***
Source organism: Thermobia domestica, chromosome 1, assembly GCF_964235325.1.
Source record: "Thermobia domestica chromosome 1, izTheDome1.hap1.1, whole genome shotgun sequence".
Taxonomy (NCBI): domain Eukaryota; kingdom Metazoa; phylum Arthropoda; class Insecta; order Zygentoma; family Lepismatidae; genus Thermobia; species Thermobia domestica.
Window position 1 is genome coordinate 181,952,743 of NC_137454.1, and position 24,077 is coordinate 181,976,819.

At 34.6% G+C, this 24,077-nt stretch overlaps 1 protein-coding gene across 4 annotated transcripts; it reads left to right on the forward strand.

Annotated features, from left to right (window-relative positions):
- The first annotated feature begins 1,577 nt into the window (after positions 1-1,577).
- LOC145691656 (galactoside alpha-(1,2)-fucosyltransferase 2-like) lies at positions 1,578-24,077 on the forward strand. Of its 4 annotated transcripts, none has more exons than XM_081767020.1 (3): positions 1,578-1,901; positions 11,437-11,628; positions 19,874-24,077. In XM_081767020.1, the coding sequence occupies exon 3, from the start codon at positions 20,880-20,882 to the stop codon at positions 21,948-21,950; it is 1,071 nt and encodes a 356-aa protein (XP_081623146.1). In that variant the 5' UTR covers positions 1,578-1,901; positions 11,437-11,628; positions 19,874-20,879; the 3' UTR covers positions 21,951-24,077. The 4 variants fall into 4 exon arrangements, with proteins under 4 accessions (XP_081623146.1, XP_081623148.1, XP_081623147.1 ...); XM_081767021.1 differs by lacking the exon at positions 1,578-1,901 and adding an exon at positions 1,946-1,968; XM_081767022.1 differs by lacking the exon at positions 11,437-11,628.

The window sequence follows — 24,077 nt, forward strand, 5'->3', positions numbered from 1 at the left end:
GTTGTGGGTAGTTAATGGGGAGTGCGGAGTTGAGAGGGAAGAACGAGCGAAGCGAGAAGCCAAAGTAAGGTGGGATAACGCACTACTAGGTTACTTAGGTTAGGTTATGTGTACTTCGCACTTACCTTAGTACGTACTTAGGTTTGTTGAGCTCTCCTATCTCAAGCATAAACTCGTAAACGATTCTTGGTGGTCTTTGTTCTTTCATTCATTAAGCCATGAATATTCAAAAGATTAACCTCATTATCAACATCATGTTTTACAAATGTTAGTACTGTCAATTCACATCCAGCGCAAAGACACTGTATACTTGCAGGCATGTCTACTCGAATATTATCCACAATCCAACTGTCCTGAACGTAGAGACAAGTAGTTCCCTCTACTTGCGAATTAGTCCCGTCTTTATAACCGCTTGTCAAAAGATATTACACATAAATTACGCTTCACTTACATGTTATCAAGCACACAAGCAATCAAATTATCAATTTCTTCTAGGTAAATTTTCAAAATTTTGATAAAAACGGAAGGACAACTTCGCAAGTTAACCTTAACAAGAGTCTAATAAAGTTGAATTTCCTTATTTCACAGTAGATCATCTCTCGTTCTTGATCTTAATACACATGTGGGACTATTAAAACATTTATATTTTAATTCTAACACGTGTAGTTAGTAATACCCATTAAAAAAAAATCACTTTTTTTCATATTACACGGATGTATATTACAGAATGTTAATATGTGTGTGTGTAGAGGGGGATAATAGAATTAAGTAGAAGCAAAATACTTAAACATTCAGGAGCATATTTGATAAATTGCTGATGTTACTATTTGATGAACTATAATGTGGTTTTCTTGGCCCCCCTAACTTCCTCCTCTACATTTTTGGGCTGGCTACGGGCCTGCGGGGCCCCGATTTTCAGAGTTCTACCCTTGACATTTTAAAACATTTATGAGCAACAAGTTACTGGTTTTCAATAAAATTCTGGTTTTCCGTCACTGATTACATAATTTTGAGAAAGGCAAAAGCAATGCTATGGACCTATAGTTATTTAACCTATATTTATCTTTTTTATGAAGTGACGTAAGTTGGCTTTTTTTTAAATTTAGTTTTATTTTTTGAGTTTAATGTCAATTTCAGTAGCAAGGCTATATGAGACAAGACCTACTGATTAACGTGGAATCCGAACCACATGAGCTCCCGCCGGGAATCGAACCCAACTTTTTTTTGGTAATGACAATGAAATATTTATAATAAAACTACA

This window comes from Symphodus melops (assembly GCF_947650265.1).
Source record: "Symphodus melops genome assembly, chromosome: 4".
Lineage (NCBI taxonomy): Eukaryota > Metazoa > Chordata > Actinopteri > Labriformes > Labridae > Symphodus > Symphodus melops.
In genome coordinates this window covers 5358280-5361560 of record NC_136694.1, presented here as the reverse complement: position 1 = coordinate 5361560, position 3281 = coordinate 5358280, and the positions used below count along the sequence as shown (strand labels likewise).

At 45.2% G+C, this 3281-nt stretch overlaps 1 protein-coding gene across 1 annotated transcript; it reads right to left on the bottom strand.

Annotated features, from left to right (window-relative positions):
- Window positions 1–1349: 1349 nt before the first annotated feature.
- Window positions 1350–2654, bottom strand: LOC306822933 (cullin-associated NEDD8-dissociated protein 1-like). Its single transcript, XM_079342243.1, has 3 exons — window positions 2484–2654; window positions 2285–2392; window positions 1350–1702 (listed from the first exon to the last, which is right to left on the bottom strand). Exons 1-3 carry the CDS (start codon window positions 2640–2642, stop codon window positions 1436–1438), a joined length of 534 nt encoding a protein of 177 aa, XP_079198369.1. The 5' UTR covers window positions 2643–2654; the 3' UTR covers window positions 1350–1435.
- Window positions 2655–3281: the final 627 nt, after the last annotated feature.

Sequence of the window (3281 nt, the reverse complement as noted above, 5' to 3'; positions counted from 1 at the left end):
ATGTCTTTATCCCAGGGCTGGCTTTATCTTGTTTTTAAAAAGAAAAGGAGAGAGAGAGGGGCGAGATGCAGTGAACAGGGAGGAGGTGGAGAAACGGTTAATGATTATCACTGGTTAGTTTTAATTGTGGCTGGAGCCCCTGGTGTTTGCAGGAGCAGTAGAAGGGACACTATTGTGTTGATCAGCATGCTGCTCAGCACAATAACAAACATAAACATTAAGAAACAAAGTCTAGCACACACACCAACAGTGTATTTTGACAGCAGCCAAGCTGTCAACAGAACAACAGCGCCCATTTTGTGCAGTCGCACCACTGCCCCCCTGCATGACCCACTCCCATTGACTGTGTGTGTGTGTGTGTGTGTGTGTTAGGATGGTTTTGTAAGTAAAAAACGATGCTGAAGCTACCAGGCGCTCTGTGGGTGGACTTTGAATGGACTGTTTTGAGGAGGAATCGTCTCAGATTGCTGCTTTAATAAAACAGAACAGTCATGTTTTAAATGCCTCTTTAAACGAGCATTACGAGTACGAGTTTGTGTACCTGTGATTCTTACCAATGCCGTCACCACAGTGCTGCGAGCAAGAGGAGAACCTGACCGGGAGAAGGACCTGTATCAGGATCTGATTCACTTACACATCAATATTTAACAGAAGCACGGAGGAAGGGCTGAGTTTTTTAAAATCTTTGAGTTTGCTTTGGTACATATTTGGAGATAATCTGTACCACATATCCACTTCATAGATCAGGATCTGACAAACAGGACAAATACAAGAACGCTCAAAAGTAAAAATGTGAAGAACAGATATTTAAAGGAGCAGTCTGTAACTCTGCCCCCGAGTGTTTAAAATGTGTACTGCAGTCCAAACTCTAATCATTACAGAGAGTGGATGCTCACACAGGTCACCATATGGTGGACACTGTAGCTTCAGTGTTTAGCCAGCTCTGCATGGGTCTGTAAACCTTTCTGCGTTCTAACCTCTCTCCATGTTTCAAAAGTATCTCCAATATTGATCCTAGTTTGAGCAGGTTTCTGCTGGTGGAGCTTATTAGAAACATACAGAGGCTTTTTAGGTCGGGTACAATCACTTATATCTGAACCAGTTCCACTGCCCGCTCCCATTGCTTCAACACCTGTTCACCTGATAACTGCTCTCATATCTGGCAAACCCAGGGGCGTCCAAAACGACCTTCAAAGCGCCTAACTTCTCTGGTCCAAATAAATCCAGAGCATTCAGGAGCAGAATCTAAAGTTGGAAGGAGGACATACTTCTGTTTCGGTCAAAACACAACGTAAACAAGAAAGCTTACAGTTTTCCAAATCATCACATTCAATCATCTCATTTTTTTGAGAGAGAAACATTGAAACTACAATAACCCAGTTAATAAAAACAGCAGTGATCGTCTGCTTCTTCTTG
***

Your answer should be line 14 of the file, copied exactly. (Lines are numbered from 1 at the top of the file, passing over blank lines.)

In genome coordinates this window covers 5358280-5361560 of record NC_136694.1, presented here as the reverse complement: position 1 = coordinate 5361560, position 3281 = coordinate 5358280, and the positions used below count along the sequence as shown (strand labels likewise).